Toplines: February 2024 Times/Siena Poll of Registered Voters Nationwide - The World News

Toplines: February 2024 Times/Siena Poll of Registered Voters Nationwide

Methodology

The New York Times/Siena College poll of 980 registered voters nationwide, including 823 who completed the full survey, was conducted in English and Spanish on cellular and landline telephones from Feb. 25 to 28, 2024. The margin of sampling error is plus or minus 3.5 percentage points for registered voters and plus or minus 3.8 percentage points for the likely electorate. Among those who completed the full survey, the margin of sampling error is plus or minus 4 percentage points for registered voters and plus or minus 4.2 percentage points for the likely electorate.

Sample

The survey is a response rate-adjusted stratified sample of registered voters on the L2 voter file. The sample was selected by The New York Times in multiple steps to account for differential telephone coverage, nonresponse and significant variation in the productivity of telephone numbers by state.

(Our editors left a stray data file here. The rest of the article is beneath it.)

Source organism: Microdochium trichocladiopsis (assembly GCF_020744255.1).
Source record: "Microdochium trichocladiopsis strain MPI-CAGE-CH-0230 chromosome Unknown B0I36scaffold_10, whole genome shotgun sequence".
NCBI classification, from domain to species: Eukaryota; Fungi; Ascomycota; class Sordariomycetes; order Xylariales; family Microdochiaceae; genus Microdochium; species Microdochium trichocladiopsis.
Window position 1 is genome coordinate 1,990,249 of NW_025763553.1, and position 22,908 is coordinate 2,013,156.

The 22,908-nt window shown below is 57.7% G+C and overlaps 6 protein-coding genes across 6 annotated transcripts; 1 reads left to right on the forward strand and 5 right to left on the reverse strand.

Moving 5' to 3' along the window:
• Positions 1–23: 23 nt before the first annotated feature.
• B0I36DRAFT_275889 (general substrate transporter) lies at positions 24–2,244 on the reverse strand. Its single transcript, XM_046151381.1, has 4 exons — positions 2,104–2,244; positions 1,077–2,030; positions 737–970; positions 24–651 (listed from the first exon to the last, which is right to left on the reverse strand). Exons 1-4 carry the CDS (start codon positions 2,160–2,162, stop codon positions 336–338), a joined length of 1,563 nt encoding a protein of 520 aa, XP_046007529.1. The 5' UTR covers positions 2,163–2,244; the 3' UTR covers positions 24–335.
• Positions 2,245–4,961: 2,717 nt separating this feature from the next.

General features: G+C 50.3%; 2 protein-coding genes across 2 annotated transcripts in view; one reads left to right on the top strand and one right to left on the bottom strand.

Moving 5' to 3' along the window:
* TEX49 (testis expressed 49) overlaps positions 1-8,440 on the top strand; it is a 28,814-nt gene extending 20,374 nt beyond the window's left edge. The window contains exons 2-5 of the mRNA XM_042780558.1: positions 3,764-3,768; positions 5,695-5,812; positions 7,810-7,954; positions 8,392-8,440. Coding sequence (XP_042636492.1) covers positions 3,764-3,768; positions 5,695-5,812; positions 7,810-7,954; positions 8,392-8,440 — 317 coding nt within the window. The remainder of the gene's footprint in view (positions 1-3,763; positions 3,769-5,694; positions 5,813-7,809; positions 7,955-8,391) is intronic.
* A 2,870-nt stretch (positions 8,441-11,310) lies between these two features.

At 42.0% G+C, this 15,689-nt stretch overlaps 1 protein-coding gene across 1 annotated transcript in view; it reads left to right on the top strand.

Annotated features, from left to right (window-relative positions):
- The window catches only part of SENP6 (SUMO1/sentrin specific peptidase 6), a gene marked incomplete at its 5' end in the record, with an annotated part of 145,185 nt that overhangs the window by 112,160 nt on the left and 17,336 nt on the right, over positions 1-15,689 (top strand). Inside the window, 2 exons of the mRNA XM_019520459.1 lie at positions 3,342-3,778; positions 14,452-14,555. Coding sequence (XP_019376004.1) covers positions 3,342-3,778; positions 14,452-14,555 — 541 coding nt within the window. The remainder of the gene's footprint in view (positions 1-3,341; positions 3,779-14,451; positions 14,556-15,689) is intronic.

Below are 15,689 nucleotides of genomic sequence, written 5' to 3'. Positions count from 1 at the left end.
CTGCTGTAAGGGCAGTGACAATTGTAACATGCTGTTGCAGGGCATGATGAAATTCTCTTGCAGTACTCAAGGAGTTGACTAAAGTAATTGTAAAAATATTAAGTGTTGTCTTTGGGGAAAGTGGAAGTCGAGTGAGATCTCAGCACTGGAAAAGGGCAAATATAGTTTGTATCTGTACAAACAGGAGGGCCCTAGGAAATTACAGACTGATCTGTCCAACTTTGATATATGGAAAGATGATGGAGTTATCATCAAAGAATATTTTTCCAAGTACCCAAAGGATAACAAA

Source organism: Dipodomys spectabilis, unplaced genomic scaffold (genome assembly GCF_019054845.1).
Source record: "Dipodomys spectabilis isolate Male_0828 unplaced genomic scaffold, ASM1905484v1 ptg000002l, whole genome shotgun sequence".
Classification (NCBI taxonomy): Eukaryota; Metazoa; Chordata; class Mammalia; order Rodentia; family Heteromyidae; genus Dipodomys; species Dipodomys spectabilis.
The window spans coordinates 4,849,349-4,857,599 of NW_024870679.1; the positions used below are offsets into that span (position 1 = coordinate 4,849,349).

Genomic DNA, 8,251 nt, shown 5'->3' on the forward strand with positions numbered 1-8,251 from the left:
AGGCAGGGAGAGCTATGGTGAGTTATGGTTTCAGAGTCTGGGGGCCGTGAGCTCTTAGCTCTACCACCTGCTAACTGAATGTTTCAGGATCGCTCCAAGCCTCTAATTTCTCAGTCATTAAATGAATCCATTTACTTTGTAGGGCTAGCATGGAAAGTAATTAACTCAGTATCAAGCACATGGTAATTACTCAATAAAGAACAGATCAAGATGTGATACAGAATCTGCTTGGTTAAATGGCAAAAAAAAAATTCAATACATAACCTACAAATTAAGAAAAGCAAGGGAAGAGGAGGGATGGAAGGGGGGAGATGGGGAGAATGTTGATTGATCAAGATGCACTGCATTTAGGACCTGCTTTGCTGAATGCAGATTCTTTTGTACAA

First, records were selected by state. To adjust for noncoverage bias, the L2 voter file was stratified by statehouse district, party, race, gender, marital status, household size, turnout history, age and home ownership. The proportion of registrants with a telephone number and the mean expected response rate were calculated for each stratum. The mean expected response rate was based on a model of unit nonresponse in prior Times/Siena surveys. The initial selection weight was equal to the reciprocal of a stratum’s mean telephone coverage and modeled response rate. For respondents with multiple telephone numbers on the L2 file, the number with the highest modeled response rate was selected.

Second, state records were selected for the national sample. The number of records selected by state was based on a model of unit nonresponse in prior Times/Siena national surveys as a function of state (as a random effect), telephone number quality and other demographic and political characteristics. The state’s share of records was equal to the reciprocal of the mean response rate of the state’s records, divided by the national sum of the weights. In 12 states, the models of response were inadvertently fit using data that did not suppose that “dropoff” respondents – those who completed the questions used for weighting, but subsequently dropped out of the interview before answering the last question – would be counted as completed interviews for this survey. This was corrected with a post-hoc selection weight, described below in the weighting section.

Fielding